A storm system that unleashed violent tornadoes in Texas has moved into the western Plains and Rocky Mountain states, bringing the threat of feet of snow and blizzard conditions.
More than seven million Americans are under winter weather alerts and about 300,000 are under blizzard warnings Sunday morning. Parts of the western Plains and Rocky Mountain states reported several inches of snow Saturday, and much more could be on its way Sunday.
Up to 18 inches of snow is possible in Denver, while areas north of Boulder could see more than two feet of snow, CNN meteorologist Tyler Mauldin said.
The National Weather Service in Boulder reported moderate to heavy snow and poor travel conditions early Sunday from north of Denver to the Wyoming border.
The Denver International Airport reported seven inches of snow late Saturday, according to the weather service. More than 2,000 flights into and out of Denver this weekend have been canceled. Across Colorado, several major roads are closed, including two stretches of interstates.
Leadville, Colorado reported more than 10 inches of snow early Sunday morning while the town of Sawpit also saw nearly 10 inches of snow, according to snowfall totals posted by the National Weather Service.
The snow coupled with high winds could mean that parts of Wyoming, Nebraska and South Dakota will see blizzard conditions, making travel in those areas next to impossible, according to Mauldin.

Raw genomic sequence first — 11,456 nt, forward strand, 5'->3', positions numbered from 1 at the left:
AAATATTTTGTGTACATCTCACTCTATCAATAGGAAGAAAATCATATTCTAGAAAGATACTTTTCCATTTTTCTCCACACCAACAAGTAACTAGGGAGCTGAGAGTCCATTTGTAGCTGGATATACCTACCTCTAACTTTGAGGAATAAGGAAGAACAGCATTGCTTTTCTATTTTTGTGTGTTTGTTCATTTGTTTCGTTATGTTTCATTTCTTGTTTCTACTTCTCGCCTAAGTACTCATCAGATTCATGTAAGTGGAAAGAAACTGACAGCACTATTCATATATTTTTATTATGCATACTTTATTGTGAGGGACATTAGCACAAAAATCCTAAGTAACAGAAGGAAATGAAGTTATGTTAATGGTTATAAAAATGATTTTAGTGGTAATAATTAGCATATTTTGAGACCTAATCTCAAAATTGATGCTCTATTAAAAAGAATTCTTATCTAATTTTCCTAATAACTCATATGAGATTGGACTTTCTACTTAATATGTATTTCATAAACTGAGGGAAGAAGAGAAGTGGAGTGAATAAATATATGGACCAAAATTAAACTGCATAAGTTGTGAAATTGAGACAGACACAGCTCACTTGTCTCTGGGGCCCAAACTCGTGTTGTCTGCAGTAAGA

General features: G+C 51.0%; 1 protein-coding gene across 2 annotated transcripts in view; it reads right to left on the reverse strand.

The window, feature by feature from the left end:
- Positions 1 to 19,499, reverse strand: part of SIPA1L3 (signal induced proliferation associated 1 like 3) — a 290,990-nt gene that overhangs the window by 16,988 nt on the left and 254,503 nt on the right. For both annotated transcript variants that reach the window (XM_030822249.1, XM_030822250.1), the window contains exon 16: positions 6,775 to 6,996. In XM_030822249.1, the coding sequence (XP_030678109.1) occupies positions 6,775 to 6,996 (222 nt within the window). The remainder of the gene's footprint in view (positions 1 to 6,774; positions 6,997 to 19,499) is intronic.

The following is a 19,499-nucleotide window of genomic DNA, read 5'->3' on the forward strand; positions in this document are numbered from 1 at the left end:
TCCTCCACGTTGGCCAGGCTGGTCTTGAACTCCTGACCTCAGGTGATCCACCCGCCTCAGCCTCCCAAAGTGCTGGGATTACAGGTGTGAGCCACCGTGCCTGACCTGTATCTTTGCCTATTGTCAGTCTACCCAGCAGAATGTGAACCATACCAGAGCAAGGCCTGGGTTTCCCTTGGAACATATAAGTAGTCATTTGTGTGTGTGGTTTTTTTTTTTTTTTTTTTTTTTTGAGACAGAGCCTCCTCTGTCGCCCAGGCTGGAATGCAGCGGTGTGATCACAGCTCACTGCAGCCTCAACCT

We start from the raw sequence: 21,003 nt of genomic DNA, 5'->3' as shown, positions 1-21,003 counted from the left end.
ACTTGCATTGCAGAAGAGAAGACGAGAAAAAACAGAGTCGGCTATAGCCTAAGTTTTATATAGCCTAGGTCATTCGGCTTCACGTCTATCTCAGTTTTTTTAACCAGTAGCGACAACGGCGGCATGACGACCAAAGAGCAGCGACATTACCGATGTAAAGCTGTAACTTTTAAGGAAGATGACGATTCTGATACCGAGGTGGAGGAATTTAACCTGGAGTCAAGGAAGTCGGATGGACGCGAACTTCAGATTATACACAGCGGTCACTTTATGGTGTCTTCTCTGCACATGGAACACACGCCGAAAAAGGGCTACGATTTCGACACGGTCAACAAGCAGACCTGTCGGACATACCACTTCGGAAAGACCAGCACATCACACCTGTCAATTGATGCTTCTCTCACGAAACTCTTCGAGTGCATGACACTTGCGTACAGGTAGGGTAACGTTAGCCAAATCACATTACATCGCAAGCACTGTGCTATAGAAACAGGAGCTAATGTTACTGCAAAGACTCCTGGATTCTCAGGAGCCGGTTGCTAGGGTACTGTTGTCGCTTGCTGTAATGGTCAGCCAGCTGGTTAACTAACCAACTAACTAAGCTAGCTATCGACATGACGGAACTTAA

Uinta County, Wyoming, could see snowfall totals of one to two feet, the weather service from Salt Lake City, Utah, projected. The weather service in Cheyenne, Wyoming, reported their office received more than eight inches of snow Saturday.
A winter weather advisory remains in effect through 6 a.m. Sunday for the central Utah mountains, Wasatch Plateau and Book Cliffs while a winter storm warning is in effect through 6 p.m. Sunday for the western Uinta Mountains and Uinta County, Wyoming, the weather service said.
Southeast could see flood concerns
Meanwhile, flood watches and warnings are in effect for areas of Kansas and Missouri, while heavy rain is impacting parts of Nebraska and Iowa.
“Be on lookout for localized flooding of typical flood-prone areas,” the weather service in Wichita, Kansas, wrote on Twitter.
As the storm system moves east over the next day or two, the Southeast could also face flood concerns.
Parts of Alabama and Georgia could see between two to four inches of rain Monday and Tuesday.
The weather service in Atlanta warned “multiple rounds” of rain and storms were expected Monday through Thursday with rainfall totals hitting two and three inches.
Tornado damage reported in Texas
In Texas, Randall County Sheriff Christopher Forbis warned Saturday evening of multiple downed power lines and baseball-sized hail soon after the National Weather Service in Amarillo reported two simultaneous tornadoes in the area.
On Saturday night, the sheriff said parts of the county had seen “extensive tornado damage” but no injuries had been reported.
There were 40 preliminary severe storm reports on Saturday, 11 of which were tornadoes, according to Mauldin.
Severe weather threats shift to Arkansas Sunday, where showers and strong thunderstorms are forecast throughout the afternoon and evening, according to the National Weather Service in Little Rock.
“Damaging winds will remain the primary threat, but an isolated tornado cannot be completely ruled out,” the service said early Sunday morning.
Tornado potential was very low, officials said. Wind speeds could reach up to 60 mph, according to the service, while parts of the state may see up to quarter-sized hail.